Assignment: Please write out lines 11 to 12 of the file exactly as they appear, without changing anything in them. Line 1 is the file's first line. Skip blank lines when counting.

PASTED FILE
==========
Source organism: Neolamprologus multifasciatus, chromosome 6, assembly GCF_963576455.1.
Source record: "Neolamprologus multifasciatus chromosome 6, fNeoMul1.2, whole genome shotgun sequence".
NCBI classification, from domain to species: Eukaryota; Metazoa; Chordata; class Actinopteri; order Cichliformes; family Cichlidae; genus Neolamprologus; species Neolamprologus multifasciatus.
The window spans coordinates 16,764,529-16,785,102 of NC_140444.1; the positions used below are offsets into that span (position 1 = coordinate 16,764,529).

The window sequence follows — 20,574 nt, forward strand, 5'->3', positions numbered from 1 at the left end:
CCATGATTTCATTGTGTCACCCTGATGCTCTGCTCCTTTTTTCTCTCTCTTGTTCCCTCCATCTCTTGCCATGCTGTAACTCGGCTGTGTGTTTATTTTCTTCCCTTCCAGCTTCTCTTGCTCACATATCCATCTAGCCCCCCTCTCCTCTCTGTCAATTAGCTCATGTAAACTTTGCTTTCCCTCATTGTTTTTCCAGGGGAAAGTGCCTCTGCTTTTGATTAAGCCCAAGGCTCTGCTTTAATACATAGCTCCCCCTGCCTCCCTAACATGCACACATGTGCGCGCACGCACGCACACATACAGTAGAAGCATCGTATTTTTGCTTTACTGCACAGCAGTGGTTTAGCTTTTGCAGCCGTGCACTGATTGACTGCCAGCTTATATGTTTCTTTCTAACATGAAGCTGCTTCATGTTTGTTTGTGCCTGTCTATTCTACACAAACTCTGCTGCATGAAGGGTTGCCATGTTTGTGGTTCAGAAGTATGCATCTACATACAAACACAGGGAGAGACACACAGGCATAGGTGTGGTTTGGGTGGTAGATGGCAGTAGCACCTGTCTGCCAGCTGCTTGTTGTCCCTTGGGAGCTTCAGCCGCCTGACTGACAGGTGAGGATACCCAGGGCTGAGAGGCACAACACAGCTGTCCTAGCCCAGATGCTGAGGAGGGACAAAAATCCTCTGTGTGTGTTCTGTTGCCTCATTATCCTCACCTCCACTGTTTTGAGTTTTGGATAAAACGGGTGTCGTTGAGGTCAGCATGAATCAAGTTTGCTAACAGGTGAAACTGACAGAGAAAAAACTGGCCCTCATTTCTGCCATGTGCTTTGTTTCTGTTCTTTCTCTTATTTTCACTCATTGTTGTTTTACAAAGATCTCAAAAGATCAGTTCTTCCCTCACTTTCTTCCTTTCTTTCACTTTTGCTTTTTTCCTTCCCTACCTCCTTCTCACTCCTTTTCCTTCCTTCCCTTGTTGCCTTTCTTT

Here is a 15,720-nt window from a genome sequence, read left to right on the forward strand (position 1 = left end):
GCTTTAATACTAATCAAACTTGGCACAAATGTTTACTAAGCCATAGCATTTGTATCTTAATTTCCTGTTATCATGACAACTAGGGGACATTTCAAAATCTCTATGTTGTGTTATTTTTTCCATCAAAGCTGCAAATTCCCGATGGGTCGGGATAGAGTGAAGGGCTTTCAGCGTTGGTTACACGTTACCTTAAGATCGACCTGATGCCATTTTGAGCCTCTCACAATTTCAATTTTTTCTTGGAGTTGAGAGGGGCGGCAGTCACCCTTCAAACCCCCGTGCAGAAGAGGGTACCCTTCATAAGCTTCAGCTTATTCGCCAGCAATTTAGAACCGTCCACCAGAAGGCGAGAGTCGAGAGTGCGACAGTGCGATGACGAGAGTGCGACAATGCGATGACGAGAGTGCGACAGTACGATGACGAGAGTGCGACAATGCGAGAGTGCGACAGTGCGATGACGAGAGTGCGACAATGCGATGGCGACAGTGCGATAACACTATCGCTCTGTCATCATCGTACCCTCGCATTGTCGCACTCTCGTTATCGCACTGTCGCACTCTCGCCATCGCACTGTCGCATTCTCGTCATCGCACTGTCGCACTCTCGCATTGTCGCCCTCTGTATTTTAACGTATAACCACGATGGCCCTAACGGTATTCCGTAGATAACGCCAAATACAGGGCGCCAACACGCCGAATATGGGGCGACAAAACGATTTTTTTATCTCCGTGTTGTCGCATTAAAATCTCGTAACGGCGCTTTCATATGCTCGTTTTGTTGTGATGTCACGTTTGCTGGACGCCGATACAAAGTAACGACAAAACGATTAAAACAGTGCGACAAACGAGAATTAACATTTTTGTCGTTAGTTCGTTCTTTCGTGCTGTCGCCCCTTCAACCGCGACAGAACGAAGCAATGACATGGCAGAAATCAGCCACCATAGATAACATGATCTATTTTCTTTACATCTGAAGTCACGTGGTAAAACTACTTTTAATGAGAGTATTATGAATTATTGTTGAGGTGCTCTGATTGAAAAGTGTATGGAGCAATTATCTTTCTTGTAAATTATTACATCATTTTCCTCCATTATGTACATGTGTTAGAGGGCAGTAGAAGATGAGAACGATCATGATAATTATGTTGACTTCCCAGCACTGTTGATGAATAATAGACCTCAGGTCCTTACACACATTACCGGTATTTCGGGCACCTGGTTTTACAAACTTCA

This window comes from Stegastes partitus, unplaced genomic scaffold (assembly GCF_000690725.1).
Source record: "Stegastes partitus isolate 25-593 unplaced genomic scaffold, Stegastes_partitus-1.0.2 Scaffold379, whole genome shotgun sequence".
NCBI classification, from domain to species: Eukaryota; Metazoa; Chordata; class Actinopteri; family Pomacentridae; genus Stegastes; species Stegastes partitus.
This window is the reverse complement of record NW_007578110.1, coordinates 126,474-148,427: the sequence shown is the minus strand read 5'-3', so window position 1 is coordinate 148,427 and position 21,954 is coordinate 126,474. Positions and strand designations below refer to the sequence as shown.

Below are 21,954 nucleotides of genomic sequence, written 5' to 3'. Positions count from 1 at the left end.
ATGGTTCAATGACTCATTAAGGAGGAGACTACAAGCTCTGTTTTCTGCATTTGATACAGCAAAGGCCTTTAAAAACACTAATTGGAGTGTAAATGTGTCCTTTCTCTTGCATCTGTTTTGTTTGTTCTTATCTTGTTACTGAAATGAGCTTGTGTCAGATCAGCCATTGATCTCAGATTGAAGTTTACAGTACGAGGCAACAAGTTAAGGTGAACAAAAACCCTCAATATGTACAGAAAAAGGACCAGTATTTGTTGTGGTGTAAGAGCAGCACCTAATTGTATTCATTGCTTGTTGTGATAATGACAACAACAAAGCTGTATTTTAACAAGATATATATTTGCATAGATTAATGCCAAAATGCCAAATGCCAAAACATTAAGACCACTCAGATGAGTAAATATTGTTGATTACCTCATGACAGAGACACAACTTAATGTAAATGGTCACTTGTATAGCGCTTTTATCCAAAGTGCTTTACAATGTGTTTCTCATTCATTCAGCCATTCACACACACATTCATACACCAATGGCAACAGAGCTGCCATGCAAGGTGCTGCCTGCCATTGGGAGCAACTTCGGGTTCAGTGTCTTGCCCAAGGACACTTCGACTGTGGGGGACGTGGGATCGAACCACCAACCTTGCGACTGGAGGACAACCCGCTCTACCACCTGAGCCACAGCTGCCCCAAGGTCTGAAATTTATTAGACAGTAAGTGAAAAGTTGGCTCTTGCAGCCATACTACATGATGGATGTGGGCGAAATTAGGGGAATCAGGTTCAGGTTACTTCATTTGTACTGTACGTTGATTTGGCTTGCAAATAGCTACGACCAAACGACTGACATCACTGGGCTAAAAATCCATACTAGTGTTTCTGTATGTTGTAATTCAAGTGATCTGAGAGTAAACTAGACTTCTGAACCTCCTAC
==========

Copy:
NCBI classification, from domain to species: Eukaryota; Metazoa; Chordata; class Actinopteri; family Pomacentridae; genus Stegastes; species Stegastes partitus.
This window is the reverse complement of record NW_007578110.1, coordinates 126,474-148,427: the sequence shown is the minus strand read 5'-3', so window position 1 is coordinate 148,427 and position 21,954 is coordinate 126,474. Positions and strand designations below refer to the sequence as shown.